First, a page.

Each one was right; each one knew the other was wrong. With so much scorn and disdain, they avoided each other whenever possible. Which was often possible. This meant that despite the shortest route from Judea to Galilee being through Samaria, it wasn’t often used by Judeans.  And if Jesus had taken the regular route, this conversation its consequences would never happened.  Jesus and the Samaritan Woman might never have met.  

But God so loved the world.  And Jesus went through Samaria.  

So the conversation happened.


The writer of this story wants us to infer a few things about her right away from details we might not pick up being 21st century readers: she is coming to the well at the hottest time of day, when nobody comes to the well, and she is coming alone. Probably she has stopped trying to come in the early morning with the other women and children, when nobody really talked to her anyway, and it was too painful to see them surrounded by their big, loud families, discussing their sons, and husbands, while she trudged along behind them with her water jug on her shoulders, no one to share her load. So even though it’s a miserable, scorching walk in the middle of the day, it’s easier to come alone.


But today there is someone at the well.  A man. Judean, clearly not Samaritan.  She ignores him and goes about her business, until he clears his throat and addresses her, Excuse me, can I have a drink of that water?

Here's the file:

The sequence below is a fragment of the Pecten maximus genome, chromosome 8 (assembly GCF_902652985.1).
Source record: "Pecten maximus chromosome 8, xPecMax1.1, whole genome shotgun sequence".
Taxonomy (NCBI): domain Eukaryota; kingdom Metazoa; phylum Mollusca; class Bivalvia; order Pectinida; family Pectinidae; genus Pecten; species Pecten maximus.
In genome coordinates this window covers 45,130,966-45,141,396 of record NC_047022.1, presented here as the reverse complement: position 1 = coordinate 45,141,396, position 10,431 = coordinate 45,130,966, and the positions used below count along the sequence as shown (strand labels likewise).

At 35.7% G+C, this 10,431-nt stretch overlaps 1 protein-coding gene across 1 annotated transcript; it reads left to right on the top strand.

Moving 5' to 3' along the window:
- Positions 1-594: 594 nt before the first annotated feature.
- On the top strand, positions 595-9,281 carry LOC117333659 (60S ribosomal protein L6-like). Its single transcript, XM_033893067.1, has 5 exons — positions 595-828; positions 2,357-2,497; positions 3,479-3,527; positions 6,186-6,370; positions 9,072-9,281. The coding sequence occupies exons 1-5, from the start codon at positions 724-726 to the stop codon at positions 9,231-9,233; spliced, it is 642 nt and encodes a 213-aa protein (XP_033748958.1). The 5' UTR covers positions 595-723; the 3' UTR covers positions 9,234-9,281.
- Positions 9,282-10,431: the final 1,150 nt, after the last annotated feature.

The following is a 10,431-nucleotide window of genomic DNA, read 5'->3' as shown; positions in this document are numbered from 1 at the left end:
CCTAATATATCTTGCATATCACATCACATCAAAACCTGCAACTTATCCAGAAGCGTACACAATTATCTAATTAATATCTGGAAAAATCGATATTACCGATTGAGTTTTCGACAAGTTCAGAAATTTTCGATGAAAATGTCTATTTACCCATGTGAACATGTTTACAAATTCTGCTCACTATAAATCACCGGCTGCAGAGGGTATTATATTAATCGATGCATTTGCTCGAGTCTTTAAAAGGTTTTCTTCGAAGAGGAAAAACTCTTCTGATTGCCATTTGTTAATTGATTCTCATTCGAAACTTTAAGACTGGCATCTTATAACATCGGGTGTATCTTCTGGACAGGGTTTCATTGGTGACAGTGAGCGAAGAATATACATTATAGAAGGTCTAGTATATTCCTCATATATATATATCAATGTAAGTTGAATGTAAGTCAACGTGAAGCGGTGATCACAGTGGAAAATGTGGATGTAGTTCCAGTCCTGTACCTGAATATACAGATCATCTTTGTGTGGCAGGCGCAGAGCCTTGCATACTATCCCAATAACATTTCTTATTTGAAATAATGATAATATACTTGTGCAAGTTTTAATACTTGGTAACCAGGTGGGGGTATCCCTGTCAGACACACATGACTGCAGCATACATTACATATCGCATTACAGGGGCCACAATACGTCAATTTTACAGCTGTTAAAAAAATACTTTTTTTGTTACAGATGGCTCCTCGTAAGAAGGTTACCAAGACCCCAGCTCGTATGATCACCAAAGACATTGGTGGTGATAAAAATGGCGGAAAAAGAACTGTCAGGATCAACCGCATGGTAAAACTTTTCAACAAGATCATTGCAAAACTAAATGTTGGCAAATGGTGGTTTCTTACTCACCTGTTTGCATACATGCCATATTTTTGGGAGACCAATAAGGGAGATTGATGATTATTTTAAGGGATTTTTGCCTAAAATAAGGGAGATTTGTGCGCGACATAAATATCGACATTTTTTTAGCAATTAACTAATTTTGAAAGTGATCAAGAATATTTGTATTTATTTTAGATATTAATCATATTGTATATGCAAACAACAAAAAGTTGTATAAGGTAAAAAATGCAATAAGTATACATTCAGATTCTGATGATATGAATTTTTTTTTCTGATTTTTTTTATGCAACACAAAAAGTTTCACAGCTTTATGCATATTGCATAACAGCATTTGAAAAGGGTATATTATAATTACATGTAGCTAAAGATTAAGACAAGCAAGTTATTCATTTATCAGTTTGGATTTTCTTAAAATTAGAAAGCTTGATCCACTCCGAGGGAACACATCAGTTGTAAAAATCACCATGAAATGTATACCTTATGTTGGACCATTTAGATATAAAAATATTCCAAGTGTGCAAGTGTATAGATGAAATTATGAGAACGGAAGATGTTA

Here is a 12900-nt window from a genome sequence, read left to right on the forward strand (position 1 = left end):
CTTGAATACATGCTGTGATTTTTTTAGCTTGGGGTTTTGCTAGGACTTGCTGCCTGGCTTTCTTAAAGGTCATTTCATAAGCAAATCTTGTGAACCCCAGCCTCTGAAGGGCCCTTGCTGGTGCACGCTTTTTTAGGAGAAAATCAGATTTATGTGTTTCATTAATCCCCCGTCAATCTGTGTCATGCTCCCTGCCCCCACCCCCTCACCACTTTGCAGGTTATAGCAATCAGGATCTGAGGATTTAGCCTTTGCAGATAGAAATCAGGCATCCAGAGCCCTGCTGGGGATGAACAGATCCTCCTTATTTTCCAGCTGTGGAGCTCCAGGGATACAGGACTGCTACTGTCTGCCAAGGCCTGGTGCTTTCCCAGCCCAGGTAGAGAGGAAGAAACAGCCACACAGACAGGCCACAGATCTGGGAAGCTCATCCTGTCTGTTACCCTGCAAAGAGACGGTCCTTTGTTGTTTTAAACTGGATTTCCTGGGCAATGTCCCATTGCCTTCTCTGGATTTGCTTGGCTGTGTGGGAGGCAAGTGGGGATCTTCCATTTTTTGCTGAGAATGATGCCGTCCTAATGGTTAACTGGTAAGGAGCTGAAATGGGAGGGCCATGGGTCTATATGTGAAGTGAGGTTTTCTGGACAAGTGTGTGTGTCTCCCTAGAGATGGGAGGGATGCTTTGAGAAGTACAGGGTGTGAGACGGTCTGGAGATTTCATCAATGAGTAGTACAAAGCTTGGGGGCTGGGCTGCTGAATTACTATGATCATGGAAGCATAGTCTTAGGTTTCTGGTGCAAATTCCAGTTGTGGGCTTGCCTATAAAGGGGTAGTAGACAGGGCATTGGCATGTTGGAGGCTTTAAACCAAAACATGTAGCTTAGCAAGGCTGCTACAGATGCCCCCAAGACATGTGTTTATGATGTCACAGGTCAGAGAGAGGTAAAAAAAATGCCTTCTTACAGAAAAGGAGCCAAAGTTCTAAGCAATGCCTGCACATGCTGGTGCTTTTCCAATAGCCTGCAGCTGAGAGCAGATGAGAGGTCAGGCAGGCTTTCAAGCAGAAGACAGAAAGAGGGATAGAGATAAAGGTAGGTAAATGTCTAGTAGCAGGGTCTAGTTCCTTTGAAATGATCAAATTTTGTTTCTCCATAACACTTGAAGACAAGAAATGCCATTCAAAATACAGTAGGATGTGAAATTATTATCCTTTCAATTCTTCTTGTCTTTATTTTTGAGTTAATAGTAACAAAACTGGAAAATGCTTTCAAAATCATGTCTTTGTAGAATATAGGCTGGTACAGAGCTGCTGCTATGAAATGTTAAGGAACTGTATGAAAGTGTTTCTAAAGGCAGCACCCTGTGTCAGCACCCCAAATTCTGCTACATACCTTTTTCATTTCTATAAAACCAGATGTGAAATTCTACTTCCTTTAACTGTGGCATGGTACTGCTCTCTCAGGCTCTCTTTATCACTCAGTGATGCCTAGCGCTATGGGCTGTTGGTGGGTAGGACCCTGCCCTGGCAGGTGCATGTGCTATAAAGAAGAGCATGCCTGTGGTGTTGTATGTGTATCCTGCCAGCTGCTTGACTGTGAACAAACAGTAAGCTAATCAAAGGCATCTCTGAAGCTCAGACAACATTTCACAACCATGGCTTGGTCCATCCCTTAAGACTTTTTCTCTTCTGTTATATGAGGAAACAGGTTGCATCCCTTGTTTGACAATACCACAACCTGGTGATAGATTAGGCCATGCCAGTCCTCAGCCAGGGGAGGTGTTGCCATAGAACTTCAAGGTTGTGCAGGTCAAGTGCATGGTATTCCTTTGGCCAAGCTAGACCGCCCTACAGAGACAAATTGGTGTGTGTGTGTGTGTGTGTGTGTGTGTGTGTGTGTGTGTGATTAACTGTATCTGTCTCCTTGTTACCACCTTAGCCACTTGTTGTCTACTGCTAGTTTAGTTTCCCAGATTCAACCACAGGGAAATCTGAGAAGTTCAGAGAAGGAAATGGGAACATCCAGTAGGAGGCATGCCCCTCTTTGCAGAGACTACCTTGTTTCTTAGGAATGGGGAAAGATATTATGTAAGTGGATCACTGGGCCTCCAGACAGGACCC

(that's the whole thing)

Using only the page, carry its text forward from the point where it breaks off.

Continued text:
And the conversation begins.   

Encountering God, seeing Jesus, this life of faith and following, is not about answers handed down from heaven, not about good behavior or earned right or accumulated knowledge or perfect piety.  It’s a conversation– it’s a back and forth with doubt and insight, frustration and challenge, with breakthroughs and mysteries that remain unsolved. And most often, we meets Jesus in places of need -  sometimes our own, sometimes someone else’s. God comes to us in the real stuff of life, when we’re open and available to be encountered.  


Here, encounter with God looks like two people from opposite sides of the fence, one with sweaty, dusty thirst, the other, a lonely, isolated person with a complicated living situation doing an arduous daily task with no support or companionship. Their religions forbid men and women from interacting, forbid Judeans and Samaritans from interacting and yet, in the glaring differences and walls that separate absolutely, a moment of connection happens anyway, and astonishingly, in their shared need there is dignity, generosity and humanity.


So the conversation happens. Jesus and Samaritan Woman. 

He knows all about her tragedy.  She has no people; five times she’s been divorced, abandoned, or widowed.  A man could cast off a woman for nearly any reason, and if a husband dies and she has no sons, she has no protection, security, food or home. So she survives however she can, and probably has come to see herself the way the world sees her. She’s the disposable person, belonging to nobody. That’s her identity; that’s her lot; that’s her role.